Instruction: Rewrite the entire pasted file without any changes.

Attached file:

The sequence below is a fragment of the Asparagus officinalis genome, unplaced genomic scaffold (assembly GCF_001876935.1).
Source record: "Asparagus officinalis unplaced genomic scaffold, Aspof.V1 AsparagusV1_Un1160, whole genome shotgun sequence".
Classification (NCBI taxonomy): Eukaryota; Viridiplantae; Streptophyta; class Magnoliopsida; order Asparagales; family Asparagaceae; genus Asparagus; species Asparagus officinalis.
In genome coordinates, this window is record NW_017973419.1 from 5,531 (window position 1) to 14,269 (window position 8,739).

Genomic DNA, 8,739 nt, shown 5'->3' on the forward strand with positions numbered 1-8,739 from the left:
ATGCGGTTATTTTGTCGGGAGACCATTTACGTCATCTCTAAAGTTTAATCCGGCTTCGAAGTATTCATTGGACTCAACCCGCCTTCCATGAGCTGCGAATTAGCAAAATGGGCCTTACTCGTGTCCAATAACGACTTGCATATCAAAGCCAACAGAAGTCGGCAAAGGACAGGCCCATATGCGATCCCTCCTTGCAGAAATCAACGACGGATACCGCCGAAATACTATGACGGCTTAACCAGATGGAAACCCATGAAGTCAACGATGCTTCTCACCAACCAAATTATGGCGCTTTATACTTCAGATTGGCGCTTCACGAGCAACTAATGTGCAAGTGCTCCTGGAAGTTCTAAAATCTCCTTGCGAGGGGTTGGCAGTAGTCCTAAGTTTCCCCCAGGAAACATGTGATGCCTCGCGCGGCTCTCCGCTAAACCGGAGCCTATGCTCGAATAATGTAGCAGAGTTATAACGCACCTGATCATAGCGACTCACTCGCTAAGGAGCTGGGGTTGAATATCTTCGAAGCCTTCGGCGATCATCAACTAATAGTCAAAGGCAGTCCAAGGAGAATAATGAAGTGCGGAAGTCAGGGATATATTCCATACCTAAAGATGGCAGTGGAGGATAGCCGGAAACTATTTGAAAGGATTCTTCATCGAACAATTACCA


The sequence below is a fragment of the Asparagus officinalis genome, unplaced genomic scaffold (assembly GCF_001876935.1).
Source record: "Asparagus officinalis unplaced genomic scaffold, Aspof.V1 AsparagusV1_Un1160, whole genome shotgun sequence".
Classification (NCBI taxonomy): Eukaryota; Viridiplantae; Streptophyta; class Magnoliopsida; order Asparagales; family Asparagaceae; genus Asparagus; species Asparagus officinalis.
In genome coordinates, this window is record NW_017973419.1 from 5,531 (window position 1) to 14,269 (window position 8,739).

Genomic DNA, 8,739 nt, shown 5'->3' on the forward strand with positions numbered 1-8,739 from the left:
ATGCGGTTATTTTGTCGGGAGACCATTTACGTCATCTCTAAAGTTTAATCCGGCTTCGAAGTATTCATTGGACTCAACCCGCCTTCCATGAGCTGCGAATTAGCAAAATGGGCCTTACTCGTGTCCAATAACGACTTGCATATCAAAGCCAACAGAAGTCGGCAAAGGACAGGCCCATATGCGATCCCTCCTTGCAGAAATCAACGACGGATACCGCCGAAATACTATGACGGCTTAACCAGATGGAAACCCATGAAGTCAACGATGCTTCTCACCAACCAAATTATGGCGCTTTATACTTCAGATTGGCGCTTCACGAGCAACTAATGTGCAAGTGCTCCTGGAAGTTCTAAAATCTCCTTGCGAGGGGTTGGCAGTAGTCCTAAGTTTCCCCCAGGAAACATGTGATGCCTCGCGCGGCTCTCCGCTAAACCGGAGCCTATGCTCGAATAATGTAGCAGAGTTATAACGCACCTGATCATAGCGACTCACTCGCTAAGGAGCTGGGGTTGAATATCTTCGAAGCCTTCGGCGATCATCAACTAATAGTCAAAGGCAGTCCAAGGAGAATAATGAAGTGCGGAAGTCAGGGATATATTCCATACCTAAAGATGGCAGTGGAGGATAGCCGGAAACTATTTGAAAGGATTCTTCATCGAACAATTACCA